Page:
Wonderful, @dankallen. Thank you for volunteering
I came across this article on fighting social-media addiction by reading. Reminded me of @siddhi’s suggestion to fight the urge to grab a smartphone by picking up a book instead.
Thank you for volunteering to review my book. Please pm me so I can share the details with you.
Please do let me know the right way to go about the book review. Thanks!
A post was merged into an existing topic: Humane Technology reading lists
All, here is something I made for our club. We can talk about ways to improve it, and of course it can be made in bright, happy colors as well as serious ones.
Agree on the feature request for @aschrijver: keep this thread open. I’d love to keep commenting on this one for months! [Also, can links open in new tabs?] Just bought the book! Stoked.
Question @gkrishnaks: What do you use to read ebooks? Tablet? Kindle?
Don’t worry @loundy, we never close threads prematurely. Once facilitated a project remains active, but if people do not participate they’d just be ‘on hold’.
@loundy which book did you just buy?
A kind hearted person once decided to gift me a Kindle Paperwhite without checking with me first… well surprise gift. So yes I use it but not the default store. Only load in books manually via USB. For example I bought machine learning books oreilly bundle in humblebundle few months back and USB-transferred the books.
Oh good god heck yes @patm - love it!
In conversations about Humane Tech, Walden seems to be coming up everywhere these days. If you’ll forgive me for going full-fledged liberal arts for a moment: Walden is what we talk about when we talk about Humane Tech. Culturally-speaking, I see Thoreau as the world’s first “entitled Millenial.” (He’s the kind of person who wouldn’t be at Burning Man, but he’d have a whole lot to say about it.)
For me, Thoreau recently popped up in Rebecca Solnit’s Call Them by Their True Names (my favorite essay of the whole lot is available for free. Have at it!) Also, Walden appears in Cal Newport’s Digital Minimalism, and Kevin Roose’s recent viral piece in the New York Times about quitting his iPhone to “unbreak his brain.”
Whether we like it or not, Walden is practically a Holy Text for this community. Undoubtedly, that’s a double-edged sword. The fact that most people just pretend to read it is ironic to the extreme. Our movement (I think) is about slowing down. Being with intention. And, significantly more challenging: Being with intention with technology.
I think it would be awesome if we could all rally around a single book and then maybe have a Google Hangouts in a month or two after everyone has read it. Everyone should be able to weigh-in on the book selection process, of course. I’d like to nominate Walden!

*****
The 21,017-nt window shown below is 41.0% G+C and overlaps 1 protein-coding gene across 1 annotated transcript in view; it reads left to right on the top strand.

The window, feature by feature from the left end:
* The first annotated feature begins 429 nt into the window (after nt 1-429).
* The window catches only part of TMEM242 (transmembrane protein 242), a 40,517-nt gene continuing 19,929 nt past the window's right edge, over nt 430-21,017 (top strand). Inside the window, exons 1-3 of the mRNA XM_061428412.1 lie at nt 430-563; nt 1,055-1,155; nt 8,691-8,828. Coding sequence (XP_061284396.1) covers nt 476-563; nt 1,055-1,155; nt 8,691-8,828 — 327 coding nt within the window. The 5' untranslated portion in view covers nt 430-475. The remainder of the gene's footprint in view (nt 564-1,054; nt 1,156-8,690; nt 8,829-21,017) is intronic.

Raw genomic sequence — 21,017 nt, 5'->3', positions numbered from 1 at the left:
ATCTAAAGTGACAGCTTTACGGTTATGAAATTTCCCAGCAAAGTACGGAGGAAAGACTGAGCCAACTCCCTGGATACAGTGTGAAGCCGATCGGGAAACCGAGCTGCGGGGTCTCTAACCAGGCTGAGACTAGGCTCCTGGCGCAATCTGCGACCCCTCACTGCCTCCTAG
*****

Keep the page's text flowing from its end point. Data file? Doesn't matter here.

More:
Also, this Thoreau smackdown in The New Yorker is, I think, one of the best things ever published in that magazine (which is saying a lot!)
Doctorow’s Information Doesn’t Want to Be Free and I’m going to read it on my iPad!
Oh cool, glad you picked it up. It’s a fantastic book. Have you read any other book(s) of his? I read little brother and its sequel long ago.
I really wish to buy his WalkAway novel but it’s not directly sold in India at a cheaper price i.e have to pay price + import shipping charges. I will wait for when price reduces a bit in his official store (as I can’t buy in kindle’s store…)
Nope - nothing. But I’m eager to jump in!
I saw that Neil Gaiman & Amanda Palmer wrote intros. I’m just finishing up Neil Gaiman’s American Gods and I’m, like, jaw on the floor about how not good it is, lol. The dialogue is stale and the few female characters are basically sex objects. I’ve heard so much about Neil Gaiman for so long that I’m surprised/confused.
I’ve been wanting to read Doctorow forever. Very excited about this.
Nice, check https://craphound.com for “Little Brother” which has always been $ 0 online ebook form, and for a price on paper copy - as he published that book itself under creative commons license B-)
Since our little community has turned up a notch… i.e. building has started, lets widen the scope of this bookclub to introduce the kinds I like most, and not only these serious and often depressing ones. After all we need some more fun while building.
I hereby propose adding the best of sci-fi and fantasy to the shelves, if there is relevance to dreaming up the future with maximum imagination and fantasy. I think we need these kinds of books sorely, to improve and hone our storytelling, PR Poetry and engagement strategies.
Lesson learned: Sci-fi books are becoming real fact, and together with Fantasy books they are the best tools to tickle your imagination and creativity. And reading them is so much fun and utterly relaxing.
We could also include books about the world’s best female hacker: Lisbeth Salander. A champion and heroine of women everywhere, Lisbeth also rights wrongs committed against women.
I only read Girl with the Dragon Tattoo. Think it’s worth it to keep going with the series? (Happy [slightly late] International Women’s Day!)
Couldn’t agree more!!
Right, let’s not talk about “1984-ish” books all the time
If you wish to read about a highly inspirational person’s life in their own words, I recommend : “An Autobiography : The Story of My Experiments With Truth” by Mahatma Gandhi.
A nice online simple html version here hosted at Columbia Uni site : http://www.columbia.edu/itc/mealac/pritchett/00litlinks/gandhi/ + bottom of page has printer friendly version of chapters grouped together.
What the Tech: Infographic about harmful app UI design building blocks (discussion)